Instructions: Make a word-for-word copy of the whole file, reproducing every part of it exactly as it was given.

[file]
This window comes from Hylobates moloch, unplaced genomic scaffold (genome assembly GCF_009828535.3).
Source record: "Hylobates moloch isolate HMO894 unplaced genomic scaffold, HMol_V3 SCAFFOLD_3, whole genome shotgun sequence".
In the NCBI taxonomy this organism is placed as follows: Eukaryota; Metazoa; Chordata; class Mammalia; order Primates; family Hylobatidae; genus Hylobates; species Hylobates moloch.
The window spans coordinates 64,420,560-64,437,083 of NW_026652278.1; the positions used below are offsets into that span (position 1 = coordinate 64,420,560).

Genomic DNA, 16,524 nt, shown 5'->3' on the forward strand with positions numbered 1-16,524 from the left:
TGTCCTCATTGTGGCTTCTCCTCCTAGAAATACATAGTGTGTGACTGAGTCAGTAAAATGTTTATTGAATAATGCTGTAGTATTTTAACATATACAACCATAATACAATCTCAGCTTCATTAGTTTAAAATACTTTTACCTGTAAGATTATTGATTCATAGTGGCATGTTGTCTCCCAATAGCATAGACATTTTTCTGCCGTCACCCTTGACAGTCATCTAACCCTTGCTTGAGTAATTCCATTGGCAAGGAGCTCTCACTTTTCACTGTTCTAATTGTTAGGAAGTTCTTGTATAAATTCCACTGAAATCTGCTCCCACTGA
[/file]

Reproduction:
This window comes from Hylobates moloch, unplaced genomic scaffold (genome assembly GCF_009828535.3).
Source record: "Hylobates moloch isolate HMO894 unplaced genomic scaffold, HMol_V3 SCAFFOLD_3, whole genome shotgun sequence".
In the NCBI taxonomy this organism is placed as follows: Eukaryota; Metazoa; Chordata; class Mammalia; order Primates; family Hylobatidae; genus Hylobates; species Hylobates moloch.
The window spans coordinates 64,420,560-64,437,083 of NW_026652278.1; the positions used below are offsets into that span (position 1 = coordinate 64,420,560).

Genomic DNA, 16,524 nt, shown 5'->3' on the forward strand with positions numbered 1-16,524 from the left:
TGTCCTCATTGTGGCTTCTCCTCCTAGAAATACATAGTGTGTGACTGAGTCAGTAAAATGTTTATTGAATAATGCTGTAGTATTTTAACATATACAACCATAATACAATCTCAGCTTCATTAGTTTAAAATACTTTTACCTGTAAGATTATTGATTCATAGTGGCATGTTGTCTCCCAATAGCATAGACATTTTTCTGCCGTCACCCTTGACAGTCATCTAACCCTTGCTTGAGTAATTCCATTGGCAAGGAGCTCTCACTTTTCACTGTTCTAATTGTTAGGAAGTTCTTGTATAAATTCCACTGAAATCTGCTCCCACTGA